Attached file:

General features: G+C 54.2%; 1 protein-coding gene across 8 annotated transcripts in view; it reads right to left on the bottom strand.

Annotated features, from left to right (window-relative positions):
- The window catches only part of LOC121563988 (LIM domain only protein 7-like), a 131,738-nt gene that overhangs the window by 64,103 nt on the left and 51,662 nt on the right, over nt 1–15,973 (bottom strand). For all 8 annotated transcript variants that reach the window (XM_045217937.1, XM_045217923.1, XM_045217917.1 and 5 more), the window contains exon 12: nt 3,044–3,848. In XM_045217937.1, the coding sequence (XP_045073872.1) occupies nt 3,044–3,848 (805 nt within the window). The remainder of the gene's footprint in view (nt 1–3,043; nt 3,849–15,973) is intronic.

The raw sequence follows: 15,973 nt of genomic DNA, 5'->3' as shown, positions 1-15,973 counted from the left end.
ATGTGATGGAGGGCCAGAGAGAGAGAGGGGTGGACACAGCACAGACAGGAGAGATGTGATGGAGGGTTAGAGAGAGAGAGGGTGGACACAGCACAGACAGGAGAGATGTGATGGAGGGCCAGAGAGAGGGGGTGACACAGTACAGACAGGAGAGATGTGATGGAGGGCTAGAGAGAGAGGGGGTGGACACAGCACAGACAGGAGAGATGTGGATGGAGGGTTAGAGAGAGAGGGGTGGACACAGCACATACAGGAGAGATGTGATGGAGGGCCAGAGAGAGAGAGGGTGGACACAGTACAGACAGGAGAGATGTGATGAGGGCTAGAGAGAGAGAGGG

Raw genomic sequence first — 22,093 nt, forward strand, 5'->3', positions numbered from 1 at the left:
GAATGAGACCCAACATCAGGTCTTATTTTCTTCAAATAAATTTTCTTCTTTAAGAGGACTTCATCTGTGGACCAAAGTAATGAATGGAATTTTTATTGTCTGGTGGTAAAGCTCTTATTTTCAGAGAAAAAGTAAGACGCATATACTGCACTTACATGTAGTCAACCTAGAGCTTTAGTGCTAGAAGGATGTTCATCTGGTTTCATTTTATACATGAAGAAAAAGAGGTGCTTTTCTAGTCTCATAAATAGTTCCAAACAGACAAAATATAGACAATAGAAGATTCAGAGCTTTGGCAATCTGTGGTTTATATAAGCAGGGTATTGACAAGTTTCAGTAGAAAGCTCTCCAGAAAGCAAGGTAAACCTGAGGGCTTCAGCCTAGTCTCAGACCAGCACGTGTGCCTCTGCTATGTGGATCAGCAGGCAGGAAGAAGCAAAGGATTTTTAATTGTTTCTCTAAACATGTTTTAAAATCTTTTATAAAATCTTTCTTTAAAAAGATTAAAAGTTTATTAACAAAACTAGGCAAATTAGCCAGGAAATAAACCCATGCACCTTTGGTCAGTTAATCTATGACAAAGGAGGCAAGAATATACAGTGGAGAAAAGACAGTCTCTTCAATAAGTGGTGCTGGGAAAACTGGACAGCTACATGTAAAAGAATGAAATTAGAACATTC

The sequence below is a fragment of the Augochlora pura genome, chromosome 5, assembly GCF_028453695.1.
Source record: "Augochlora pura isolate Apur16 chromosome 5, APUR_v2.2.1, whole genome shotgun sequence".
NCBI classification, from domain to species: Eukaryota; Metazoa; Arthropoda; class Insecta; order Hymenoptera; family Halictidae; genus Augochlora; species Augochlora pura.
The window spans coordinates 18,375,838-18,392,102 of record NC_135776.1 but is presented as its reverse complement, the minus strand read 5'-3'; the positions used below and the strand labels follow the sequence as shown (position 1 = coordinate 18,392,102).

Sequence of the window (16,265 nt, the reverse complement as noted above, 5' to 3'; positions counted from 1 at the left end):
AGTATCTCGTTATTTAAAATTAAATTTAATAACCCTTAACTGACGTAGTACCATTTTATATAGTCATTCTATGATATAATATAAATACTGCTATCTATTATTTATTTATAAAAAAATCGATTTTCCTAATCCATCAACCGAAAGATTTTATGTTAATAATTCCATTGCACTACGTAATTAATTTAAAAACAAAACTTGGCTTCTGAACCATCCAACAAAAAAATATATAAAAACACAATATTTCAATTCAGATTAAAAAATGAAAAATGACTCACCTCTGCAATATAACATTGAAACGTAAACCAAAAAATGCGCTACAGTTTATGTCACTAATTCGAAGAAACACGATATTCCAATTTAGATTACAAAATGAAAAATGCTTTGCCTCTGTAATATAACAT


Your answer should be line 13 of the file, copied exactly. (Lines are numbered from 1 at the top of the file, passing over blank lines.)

AGTATCTCGTTATTTAAAATTAAATTTAATAACCCTTAACTGACGTAGTACCATTTTATATAGTCATTCTATGATATAATATAAATACTGCTATCTATTATTTATTTATAAAAAAATCGATTTTCCTAATCCATCAACCGAAAGATTTTATGTTAATAATTCCATTGCACTACGTAATTAATTTAAAAACAAAACTTGGCTTCTGAACCATCCAACAAAAAAATATATAAAAACACAATATTTCAATTCAGATTAAAAAATGAAAAATGACTCACCTCTGCAATATAACATTGAAACGTAAACCAAAAAATGCGCTACAGTTTATGTCACTAATTCGAAGAAACACGATATTCCAATTTAGATTACAAAATGAAAAATGCTTTGCCTCTGTAATATAACAT